In 2015, the New York Times celebrated the “rise of the female TV war correspondent,” some of whom were becoming “global celebrities.” Focusing on reporters like CNN’s Christiane Amanpour, CBS’s Lara Logan, and ABC’s Martha Raddatz, the Times article lauded the female war correspondent’s hard work in perilous regions. Yet, despite its upbeat tone, the article also invoked more serious issues: the danger of sexual assault in the field, and the difficulty of striking a balance between covering a warzone and raising a family.
These two themes dominate the popular discourse on gender in war reporting, and they also frequently surface in academic research on conflict correspondence. Foreign reporters Holly Williams and Debora Patta both assert that they have repeatedly been questioned about their families and children—something that rarely happens to male war reporters, as the Times article illustrates. The paradoxical representation of the “war reporter as maternal figure” appears to fascinate the general public, while subtly placing female correspondents on an unequal footing with their male colleagues.
The danger of sexual assault is also a common theme, perhaps with good reason. Before 2011, the Committee to Protect Journalists had not yet gathered any systematic data on the problem of sexual violence in the field.1 It was only after Lara Logan’s highly publicized attack in Cairo that the CPJ began to investigate this pervasive problem.
Though the problem of sexual assault needs to be studied (and addressed), this issue should not serve as the default strategy for discussing female war reporters in general. The sad fact is that male journalists also face sexual violence in the field. What is more, the tendency to represent female journalists as “victims” inadvertently restages that very victimization, marking female war reporters as “inferior” to their male colleagues.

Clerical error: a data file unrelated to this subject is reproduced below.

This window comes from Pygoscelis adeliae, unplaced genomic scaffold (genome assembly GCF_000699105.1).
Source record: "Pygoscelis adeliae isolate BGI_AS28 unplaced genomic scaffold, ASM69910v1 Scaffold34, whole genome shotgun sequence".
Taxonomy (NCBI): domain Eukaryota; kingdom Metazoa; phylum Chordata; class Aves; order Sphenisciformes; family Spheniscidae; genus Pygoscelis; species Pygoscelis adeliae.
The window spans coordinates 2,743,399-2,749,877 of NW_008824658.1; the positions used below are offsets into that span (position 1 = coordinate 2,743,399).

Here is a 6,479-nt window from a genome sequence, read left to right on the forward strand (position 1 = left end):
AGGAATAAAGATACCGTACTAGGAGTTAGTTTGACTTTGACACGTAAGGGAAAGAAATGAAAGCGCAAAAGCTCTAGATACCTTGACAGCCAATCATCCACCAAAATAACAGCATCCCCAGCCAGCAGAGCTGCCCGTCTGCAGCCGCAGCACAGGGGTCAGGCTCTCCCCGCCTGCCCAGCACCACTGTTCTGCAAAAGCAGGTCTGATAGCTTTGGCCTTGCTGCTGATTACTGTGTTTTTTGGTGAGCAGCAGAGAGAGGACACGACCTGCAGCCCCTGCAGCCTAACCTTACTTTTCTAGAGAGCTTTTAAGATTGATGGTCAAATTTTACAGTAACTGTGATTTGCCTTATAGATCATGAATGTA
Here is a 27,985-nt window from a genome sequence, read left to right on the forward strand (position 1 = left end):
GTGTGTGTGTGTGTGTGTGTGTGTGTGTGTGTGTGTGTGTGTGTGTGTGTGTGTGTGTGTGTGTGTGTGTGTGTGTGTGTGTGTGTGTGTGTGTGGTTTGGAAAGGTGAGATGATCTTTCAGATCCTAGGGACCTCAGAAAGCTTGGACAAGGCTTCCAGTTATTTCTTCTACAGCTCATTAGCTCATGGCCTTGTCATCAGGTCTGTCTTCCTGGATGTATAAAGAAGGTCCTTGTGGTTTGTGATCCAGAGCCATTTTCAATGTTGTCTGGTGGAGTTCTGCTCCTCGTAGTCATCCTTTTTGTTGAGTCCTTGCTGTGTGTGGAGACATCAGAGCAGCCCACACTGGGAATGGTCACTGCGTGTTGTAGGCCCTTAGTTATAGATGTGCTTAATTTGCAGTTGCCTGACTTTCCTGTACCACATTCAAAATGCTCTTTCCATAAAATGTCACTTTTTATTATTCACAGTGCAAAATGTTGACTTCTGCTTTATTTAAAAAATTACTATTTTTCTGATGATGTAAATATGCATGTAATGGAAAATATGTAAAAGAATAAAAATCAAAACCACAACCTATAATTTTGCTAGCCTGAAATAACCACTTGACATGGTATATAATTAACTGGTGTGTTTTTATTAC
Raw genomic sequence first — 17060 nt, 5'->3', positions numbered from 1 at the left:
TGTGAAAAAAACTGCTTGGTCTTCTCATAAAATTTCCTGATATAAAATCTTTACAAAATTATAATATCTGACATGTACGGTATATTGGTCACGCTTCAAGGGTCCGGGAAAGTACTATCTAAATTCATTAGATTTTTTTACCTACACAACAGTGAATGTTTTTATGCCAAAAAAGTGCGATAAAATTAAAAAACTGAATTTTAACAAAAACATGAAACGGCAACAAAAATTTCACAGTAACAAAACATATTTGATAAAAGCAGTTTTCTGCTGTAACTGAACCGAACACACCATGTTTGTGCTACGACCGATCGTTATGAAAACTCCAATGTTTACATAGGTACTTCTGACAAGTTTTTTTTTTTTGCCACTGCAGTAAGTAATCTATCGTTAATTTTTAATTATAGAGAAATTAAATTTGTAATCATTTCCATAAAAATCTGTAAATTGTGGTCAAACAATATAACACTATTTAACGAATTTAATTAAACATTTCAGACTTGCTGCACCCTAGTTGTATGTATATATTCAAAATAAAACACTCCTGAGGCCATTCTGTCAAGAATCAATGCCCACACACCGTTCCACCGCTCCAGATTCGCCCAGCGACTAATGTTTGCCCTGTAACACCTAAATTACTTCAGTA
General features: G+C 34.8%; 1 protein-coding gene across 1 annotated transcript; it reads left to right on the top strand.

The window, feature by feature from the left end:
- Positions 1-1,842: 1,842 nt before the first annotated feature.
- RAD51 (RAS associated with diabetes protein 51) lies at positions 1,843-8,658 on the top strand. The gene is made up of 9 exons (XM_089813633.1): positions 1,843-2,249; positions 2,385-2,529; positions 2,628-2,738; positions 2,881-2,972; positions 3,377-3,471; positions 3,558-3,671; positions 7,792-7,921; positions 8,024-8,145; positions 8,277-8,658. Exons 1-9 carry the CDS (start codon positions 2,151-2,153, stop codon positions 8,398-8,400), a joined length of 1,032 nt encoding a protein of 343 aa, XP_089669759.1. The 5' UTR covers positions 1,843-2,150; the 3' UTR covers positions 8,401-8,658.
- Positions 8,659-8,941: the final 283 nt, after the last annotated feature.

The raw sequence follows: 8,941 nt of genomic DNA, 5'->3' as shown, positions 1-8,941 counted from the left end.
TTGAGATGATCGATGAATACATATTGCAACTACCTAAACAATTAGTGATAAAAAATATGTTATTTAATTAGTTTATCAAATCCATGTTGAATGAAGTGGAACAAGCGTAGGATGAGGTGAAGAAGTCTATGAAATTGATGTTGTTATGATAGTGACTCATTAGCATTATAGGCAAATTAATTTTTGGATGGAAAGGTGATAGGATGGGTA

What journalism commentators and global communications scholars discuss much more rarely is the larger culture of the war reporting industry, a culture that is only nominally “global.” The women featured in the New York Times article all work for English-language news networks based in the US or the UK. A few of these women were born in nations outside the Anglophone world (Christiane Amanpour and ABC’s Lama Hasan come to mind). Yet, they work within a particularly “Western” professional culture, contributing to news coverage that typically privileges the political perspective of the US and its allies.2
The culture of English-language war reporting is deeply gendered, but it is also built on inegalitarian notions of race, ethnicity, and nationality.
The power dynamics of this broader framework require more thorough investigation, especially if these reporters are indeed becoming “global celebrities.” The culture of English-language war reporting is deeply gendered, but it is also built on inegalitarian notions of race, ethnicity, and nationality. On one level, the Anglocentrism of this professional culture surfaces in the discourse on “famous” female war reporters. For example, when Logan was sexually assaulted in Cairo, industry commentators all but erased the presence of the Egyptian women who helped to save her, instead representing the men in Tahrir Square as a monolithic group of racialized predators.3 The discourse barely mentioned the many other female journalists working in Cairo during 2011, including those “local” journalists who helped visiting reporters translate interviews and navigate the unfamiliar cultural terrain.